The adult pepper weevil has an oval body and ranges from 2 to 3.5 mm in length. Its color ranges from gray to dark reddish-brown to almost black. Two-thirds of the tibiae tips are yellowish orange. The pepper weevil has the characteristic weevil snout. The pepper weevil snout is one-sixth longer than the head and prothorax. The antennae are fairly long, thin, and the club oblong. The elytra have rows of punctures.


Holes in the walls of pepper fruits and buds are caused by ovipositioning females, feeding adults, or emerging adults. To oviposit, females puncture the fruit or the bud with one mandible, then the other mandible, and then inserts her beak to enlarge the cavity. An egg is placed into this hole and sealed with a clear yellow fluid which hardens.

Adults favor buds and immature fruit for food. Feeding holes are similar to oviposition holes but larger in size. Adults will feed upon pepper leaves if no buds or fruits are available. An alternate food source is the buds, berries and foliage of the nightshade (Solanum nigrum). The pepper weevil may overwinter on nightshade in climates with cold winters.

The pepper weevil disseminates by flight. Pepper weevils fly during the active season (mid-April to the end of October) and on warm winter days (Elmore, et. al., 1934). This weevil may also be accidentally transported with the aid of man by way of infested peppers, pepper plants, or picking sacks.

The male pepper weevil produces an airborne female attractant (Coudriet and Kishaba, 1988). This pheromone has the potential for use in traps to capture females.



Clean farming methods including plowing under the pepper plants as soon as the crop is harvested is recommended for pepper weevil control (Lockwood, 1960). The destruction of wild hosts in and around the field is also recommended. Black nightshade plants in and around pepper farms should be destroyed (Patrock and Schusterm, 1987). Black nightshade can serve as a reservoir for the pepper weevil.

The destruction of fallen fruit and the use of pesticides as a control measure was another recommendation (Fullaway and Krauss, 1945; Goff and Wilson, 1937). However, in an experiment in Honduras, Central America, Andrews, et. al., (1986) found that it was not cost effective to collect and destroy fallen fruit when pesticides were used, but it may be of a limited value in the absence of pesticides.

In Hawaii, biological control agents, Eupelmus cushmani

(Crawford) and Heterolaccus hunteri (Crawford), were released and reported to be established (Bartlett, et. al., 1978). On the mainland, 7000 adult Bracon vestiticida (Vier.) were released to control the pepper weevil but no recoveries were made.


An experiment in Honduras, Central America (Andrews, et. al., 1986) resulted in recommendations for an action threshold for control of the pepper weevil over weekly scheduled applications. A twice weekly count of pepper weevils between 0800 and 1100 hours was recommended. The action threshold was set at one or two adults per 100 terminals.

Another experiment (Riley, et. al., 1992) determined that the action threshold recommended by Andrews, et. al. (1986) for a low input pepper production system was not sufficient to prevent significant yield loss in high-input, high-yielding bell pepper. They found that the type of insecticide affected action threshold values. Andrews, et. al. (1986) used toxaphene. Riley, et. al. (1992) used oxamyl and permethrin. Riley, et. al. (1992) found that a more conservative action threshold, one pepper weevil per 400 terminal buds (2 buds per plant) provided adequate control of pepper weevil in a commercial situation and saved on applications of permethrin.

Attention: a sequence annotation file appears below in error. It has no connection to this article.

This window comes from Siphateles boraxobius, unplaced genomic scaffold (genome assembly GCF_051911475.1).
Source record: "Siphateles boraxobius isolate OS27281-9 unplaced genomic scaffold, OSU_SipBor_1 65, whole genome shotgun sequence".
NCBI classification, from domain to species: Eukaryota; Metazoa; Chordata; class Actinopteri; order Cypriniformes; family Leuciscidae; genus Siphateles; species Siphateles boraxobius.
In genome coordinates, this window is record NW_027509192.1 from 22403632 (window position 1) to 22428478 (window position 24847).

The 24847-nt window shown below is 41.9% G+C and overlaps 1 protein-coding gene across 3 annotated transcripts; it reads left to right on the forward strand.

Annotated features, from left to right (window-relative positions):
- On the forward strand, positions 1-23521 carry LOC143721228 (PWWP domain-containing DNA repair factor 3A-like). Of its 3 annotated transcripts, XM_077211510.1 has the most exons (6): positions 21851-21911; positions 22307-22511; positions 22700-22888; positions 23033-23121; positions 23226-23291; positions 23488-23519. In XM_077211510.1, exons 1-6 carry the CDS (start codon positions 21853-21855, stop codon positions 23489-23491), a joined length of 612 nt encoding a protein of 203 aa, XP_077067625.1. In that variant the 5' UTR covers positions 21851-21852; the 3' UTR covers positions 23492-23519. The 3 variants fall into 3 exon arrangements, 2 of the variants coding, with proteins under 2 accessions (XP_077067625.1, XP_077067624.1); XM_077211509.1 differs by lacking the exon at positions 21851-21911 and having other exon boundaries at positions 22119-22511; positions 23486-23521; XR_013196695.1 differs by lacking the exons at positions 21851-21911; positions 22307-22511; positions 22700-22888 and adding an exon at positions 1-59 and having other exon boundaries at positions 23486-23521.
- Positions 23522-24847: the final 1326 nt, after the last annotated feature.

An experiment conducted in 1990 (Cartwright, et. al., 1990) found that a damage-based action threshold based on the proportion of damaged bud clusters is more appropriate than an adult weevil count. They determined that a 5% damage level was feasible as an action threshold. Also adult weevil count and bud cluster damage were strongly correlated.

An experiment conducted by Segarra-Carmona and Pantoja (1988) used direct counts, yellow sticky traps, drop cloths, sweep nets, and detergent-water traps as sampling methods. They found that only yellow sticky traps were significantly correlated with direct counts. The other methods were inefficient in trapping pepper weevils or caused severe damage to the pepper plants. They also tested the attractiveness of different colored sticky boards. The most attractive color was yellow followed by white. They concluded that yellow sticky traps could be an inexpensive pepper weevil monitoring tool that could replace the time, money, and labor of direct counting.


Andrews, K. L., A. Rueda, G. Gandini, S. Evans, A. Arango, and M. Avedillo. 1986. A Supervised Control Program for the Pepper Weevil, Anthomonus eugenii Cano, in Honduras, Central America. Tropical Pest Management, 32 (1): 1-4.

Bartlett, B. R., C. P. Clausen, P. DeBach, R. D. Goeden, E. F. Legner, J. A. McMurtry, E. R. Oatman, E. C. Bay, and D. Rosen. 1978. Introduced Parasites and Predators of Arthropod Pests and Weeds: A World Review. Agriculture Handbook No. 480 p. 259.

Bruton, B. D., L. D. Chandler, and M. E. Miller. 1989. Relationship between pepper weevil and internal mold of sweet pepper. Plant Disease. 73: 170-173.

Burke, H. R. and R. E. Woodruff. 1980. The Pepper Weevil

(Anthonomus eugenii Cano) in Florida (Coleoptera: Curculionidae). Fla. Dept. Agric. and Consumer Serv., Entomol. Circular No. 219.

Cartwright, B., T. G. Teague, L. D. Chandler, J. V. Edelson, and G. Bentsen. 1990. An Action Threshold for Management of the Pepper Weevil (Coleoptera: Curculionidae) on Bell Peppers. J. Econ. Entomol. 83 (5): 2003-2007.

Coudriet, D. L. and A. N. Kishaba. 1988. Bioassay Procedure for an Attractant of the Pepper Weevil (Coleoptera: Curculionidae). J. Econ. Entomol. 81 (5): 1499-1502.

Elmore, J. C., A. C. Davis, and R. E. Campbell. 1934. The Pepper Weevil. Washington D. C. United States Department of Agriculture, No. 447. 28 pp.

Fullaway, D. T. and N. L. H. Krauss. 1945. Common Insects of Hawaii. Tongg Publishing Company, Honolulu, Hawaii. 228 pp.

Goff, G. C. and J. W. Wilson. 1937. The Pepper Weevil. University of Florida Agricultural Experiment Station Bulletin 310.

Lockwood, Stewart. 1960. Pepper Weevil. Anthomonus eugenii. Loose-Leaf Manual of Insect Control.

Patrock, R. J. and D. J. Schuster. 1987. Field Survey for the Pepper Weevil, Anthomonus eugenii, on Nightshade. Florida State Horticultural Society Proceedings Annual Meeting, 100: 217-220.

Riley, D. G., D. J. Schuster, and C. S. Barfield. 1992. Refined Action Threshold for Pepper Weevil Adults (Coleoptera: Curculionidae) in Bell Peppers. J. Econ. Entomol. 85 (5): 1919-1925.

Segarra-Carmona, A and A. Pantoja. 1988. Evaluation of Relative Sampling Methods for Population Estimation of the Pepper Weevil, Anthomonus eugenii Cano (Coleoptera: Curculionidae). Journal of Agriculture of the University of Puerto Rico. 72 (3): 387-393.